Comcast Slammed For $26M Over Unethical Disposal Practices

Comcast Slammed For $26M Over Unethical Disposal Practices

Investigators have discovered that cable company Comcast has been unlawfully dumping its hazardous electronic equipment into California landfills since at least 2005. The company has also been failing to properly shred the personal records of their customers, leading to the possibility of a serious data breach. As a result, Comcast is now being forced to pay the state nearly $26 million for its unethical disposal practices.

With people ditching Comcast in favor of online streaming services, one would think that the company would have developed a better cleanup plan. Instead, cable and internet provider will be on the hook for millions of dollars. Needless to say, the company’s careless actions have come back to bite the cable provider very hard.

Since 2005, the dispatch and warehouse facilities of Comcast in California have been sending equipment such as remote controls, modems and amplifiers to landfills that do not accept electronic equipment. Additionally, the company also disposed of sensitive customer information that should have been shredded. These paper documents also could have been recycled, instead of just merely thrown away at landfills.

Attorney General Kamala Harris said in a statement, “Comcast’s careless and unlawful hazardous waste disposal practices jeopardized the health and environmental well-being of California communities and exposed their customers to the threat of identity theft.”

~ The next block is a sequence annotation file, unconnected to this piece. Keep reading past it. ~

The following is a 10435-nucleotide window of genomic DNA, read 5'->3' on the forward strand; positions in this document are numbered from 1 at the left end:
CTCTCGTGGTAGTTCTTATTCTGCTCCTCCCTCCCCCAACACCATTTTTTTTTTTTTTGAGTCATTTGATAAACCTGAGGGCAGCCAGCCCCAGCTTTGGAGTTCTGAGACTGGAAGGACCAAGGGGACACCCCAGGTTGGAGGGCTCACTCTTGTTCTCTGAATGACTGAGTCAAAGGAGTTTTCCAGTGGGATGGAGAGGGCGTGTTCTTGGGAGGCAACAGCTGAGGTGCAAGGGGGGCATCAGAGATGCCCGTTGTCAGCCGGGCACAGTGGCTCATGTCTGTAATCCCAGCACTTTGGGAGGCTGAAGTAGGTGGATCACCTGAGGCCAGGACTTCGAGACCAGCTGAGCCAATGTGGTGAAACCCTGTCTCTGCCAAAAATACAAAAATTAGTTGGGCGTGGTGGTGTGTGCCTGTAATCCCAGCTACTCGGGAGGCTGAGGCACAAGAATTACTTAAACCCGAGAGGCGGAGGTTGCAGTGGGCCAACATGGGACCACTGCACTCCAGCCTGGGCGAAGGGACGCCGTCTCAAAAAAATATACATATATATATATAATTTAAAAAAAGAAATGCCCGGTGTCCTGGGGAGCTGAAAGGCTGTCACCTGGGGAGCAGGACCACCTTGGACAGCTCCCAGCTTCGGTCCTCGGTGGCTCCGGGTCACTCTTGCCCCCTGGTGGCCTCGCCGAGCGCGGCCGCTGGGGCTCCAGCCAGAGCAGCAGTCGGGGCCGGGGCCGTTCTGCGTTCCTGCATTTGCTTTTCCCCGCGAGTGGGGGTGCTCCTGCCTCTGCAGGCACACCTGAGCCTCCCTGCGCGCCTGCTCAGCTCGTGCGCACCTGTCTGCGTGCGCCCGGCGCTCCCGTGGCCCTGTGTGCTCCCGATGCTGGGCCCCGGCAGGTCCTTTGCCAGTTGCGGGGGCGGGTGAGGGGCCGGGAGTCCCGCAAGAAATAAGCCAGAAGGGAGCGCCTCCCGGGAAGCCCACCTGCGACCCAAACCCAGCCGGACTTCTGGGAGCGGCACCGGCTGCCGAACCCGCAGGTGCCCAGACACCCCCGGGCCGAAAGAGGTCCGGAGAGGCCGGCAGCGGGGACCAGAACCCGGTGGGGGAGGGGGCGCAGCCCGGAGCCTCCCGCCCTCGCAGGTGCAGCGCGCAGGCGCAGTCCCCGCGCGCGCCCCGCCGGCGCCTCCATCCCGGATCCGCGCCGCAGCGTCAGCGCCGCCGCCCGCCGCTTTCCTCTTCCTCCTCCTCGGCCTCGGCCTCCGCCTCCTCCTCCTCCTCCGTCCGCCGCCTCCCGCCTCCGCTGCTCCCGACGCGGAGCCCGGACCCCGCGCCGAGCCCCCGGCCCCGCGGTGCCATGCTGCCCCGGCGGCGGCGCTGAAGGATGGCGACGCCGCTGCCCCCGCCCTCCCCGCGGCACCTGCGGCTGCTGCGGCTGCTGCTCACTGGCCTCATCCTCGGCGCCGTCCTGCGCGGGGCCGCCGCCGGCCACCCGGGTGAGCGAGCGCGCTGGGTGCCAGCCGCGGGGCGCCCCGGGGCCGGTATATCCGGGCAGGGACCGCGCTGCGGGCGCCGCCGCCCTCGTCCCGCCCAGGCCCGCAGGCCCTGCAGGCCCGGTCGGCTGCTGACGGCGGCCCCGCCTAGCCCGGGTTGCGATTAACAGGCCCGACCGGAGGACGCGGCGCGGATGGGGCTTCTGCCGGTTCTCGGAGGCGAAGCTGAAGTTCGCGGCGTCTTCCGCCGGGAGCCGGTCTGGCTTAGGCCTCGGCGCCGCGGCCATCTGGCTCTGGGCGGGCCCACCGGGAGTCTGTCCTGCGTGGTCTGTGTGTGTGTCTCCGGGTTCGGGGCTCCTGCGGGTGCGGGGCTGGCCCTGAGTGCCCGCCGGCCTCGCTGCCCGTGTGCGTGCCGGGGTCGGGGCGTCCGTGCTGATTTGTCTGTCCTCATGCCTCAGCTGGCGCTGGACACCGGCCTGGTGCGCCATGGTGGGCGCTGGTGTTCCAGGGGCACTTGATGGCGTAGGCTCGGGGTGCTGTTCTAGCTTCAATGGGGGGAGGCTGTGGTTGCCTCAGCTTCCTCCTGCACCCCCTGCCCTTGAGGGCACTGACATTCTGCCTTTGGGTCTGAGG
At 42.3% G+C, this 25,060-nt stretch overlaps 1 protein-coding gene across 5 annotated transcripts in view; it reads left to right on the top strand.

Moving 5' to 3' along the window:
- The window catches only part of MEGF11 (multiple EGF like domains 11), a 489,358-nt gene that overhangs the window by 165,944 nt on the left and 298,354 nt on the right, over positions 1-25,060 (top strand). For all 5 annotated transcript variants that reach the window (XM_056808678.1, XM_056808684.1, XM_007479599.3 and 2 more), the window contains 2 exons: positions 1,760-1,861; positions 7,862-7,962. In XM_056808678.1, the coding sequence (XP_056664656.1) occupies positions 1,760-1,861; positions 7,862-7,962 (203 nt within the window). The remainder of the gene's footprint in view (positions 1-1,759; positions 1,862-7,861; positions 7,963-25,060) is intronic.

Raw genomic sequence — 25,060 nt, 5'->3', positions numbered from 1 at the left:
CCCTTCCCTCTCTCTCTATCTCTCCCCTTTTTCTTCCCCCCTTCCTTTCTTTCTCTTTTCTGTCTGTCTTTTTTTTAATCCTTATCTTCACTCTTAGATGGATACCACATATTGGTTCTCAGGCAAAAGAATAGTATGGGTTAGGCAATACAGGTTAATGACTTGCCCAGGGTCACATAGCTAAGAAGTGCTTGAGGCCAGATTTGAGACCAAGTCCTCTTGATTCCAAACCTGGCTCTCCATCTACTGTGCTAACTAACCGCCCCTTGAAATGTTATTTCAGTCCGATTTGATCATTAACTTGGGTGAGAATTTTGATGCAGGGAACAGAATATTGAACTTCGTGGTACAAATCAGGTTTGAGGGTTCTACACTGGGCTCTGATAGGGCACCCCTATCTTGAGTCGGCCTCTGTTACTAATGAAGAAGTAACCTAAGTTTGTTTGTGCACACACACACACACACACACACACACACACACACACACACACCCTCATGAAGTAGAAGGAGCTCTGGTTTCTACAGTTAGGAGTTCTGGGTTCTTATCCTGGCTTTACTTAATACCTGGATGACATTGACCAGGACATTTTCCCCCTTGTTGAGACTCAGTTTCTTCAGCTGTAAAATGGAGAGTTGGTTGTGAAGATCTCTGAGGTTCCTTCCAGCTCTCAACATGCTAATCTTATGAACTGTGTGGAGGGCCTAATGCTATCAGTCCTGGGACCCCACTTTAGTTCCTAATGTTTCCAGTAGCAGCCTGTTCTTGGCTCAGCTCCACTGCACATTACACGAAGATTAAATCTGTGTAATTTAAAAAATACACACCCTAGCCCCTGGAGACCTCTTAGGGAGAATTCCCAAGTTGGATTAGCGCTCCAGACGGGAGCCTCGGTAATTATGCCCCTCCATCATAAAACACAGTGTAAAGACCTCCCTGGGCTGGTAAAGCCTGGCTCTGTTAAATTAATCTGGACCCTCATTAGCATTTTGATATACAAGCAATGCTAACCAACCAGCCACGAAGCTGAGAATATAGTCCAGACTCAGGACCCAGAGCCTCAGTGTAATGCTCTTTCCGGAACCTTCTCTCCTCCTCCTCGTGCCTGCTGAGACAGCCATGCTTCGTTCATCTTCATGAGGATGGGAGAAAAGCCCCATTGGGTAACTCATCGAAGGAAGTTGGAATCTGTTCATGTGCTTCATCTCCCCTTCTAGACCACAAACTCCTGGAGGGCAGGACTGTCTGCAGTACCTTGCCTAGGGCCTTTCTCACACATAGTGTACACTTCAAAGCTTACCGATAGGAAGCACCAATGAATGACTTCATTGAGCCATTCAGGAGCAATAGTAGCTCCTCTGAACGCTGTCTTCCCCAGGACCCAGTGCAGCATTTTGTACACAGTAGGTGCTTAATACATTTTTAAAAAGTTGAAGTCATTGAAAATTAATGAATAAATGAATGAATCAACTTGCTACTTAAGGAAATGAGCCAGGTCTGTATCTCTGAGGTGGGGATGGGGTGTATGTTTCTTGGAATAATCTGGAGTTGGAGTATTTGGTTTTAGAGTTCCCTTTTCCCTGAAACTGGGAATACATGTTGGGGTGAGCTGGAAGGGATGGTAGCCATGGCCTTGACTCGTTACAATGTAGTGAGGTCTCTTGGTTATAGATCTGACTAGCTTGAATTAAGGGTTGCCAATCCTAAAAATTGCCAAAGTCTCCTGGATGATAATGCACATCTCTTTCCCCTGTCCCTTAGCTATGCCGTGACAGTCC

Comcast has cooperated throughout the investigation, and the company later put new practices in place to improve its disposal practices. The company also agreed to hire an independent auditor to monitor its compliance with environmental practices.

Comcast spokesperson Bryan Byrd said, “We have devoted considerable time and resources toward our environmental compliance and have taken a number of steps to improve our practices.”

In the past, Harris has won several other settlements against companies regarding their unethical disposal practices. Last year, AT&T was required to pay $23.8 million in a settlement, while Walgreens got hit with a $16.6 million settlement in 2012.

The settlement for Comcast includes $19.85 million in civil penalties and costs, $3 million for funding environmental and consumer protection and enforcement, $2.4 million for public service announcements and at least $700,000 to improve the disposal practices of the company. The settlement is still awaiting approval from a judge.

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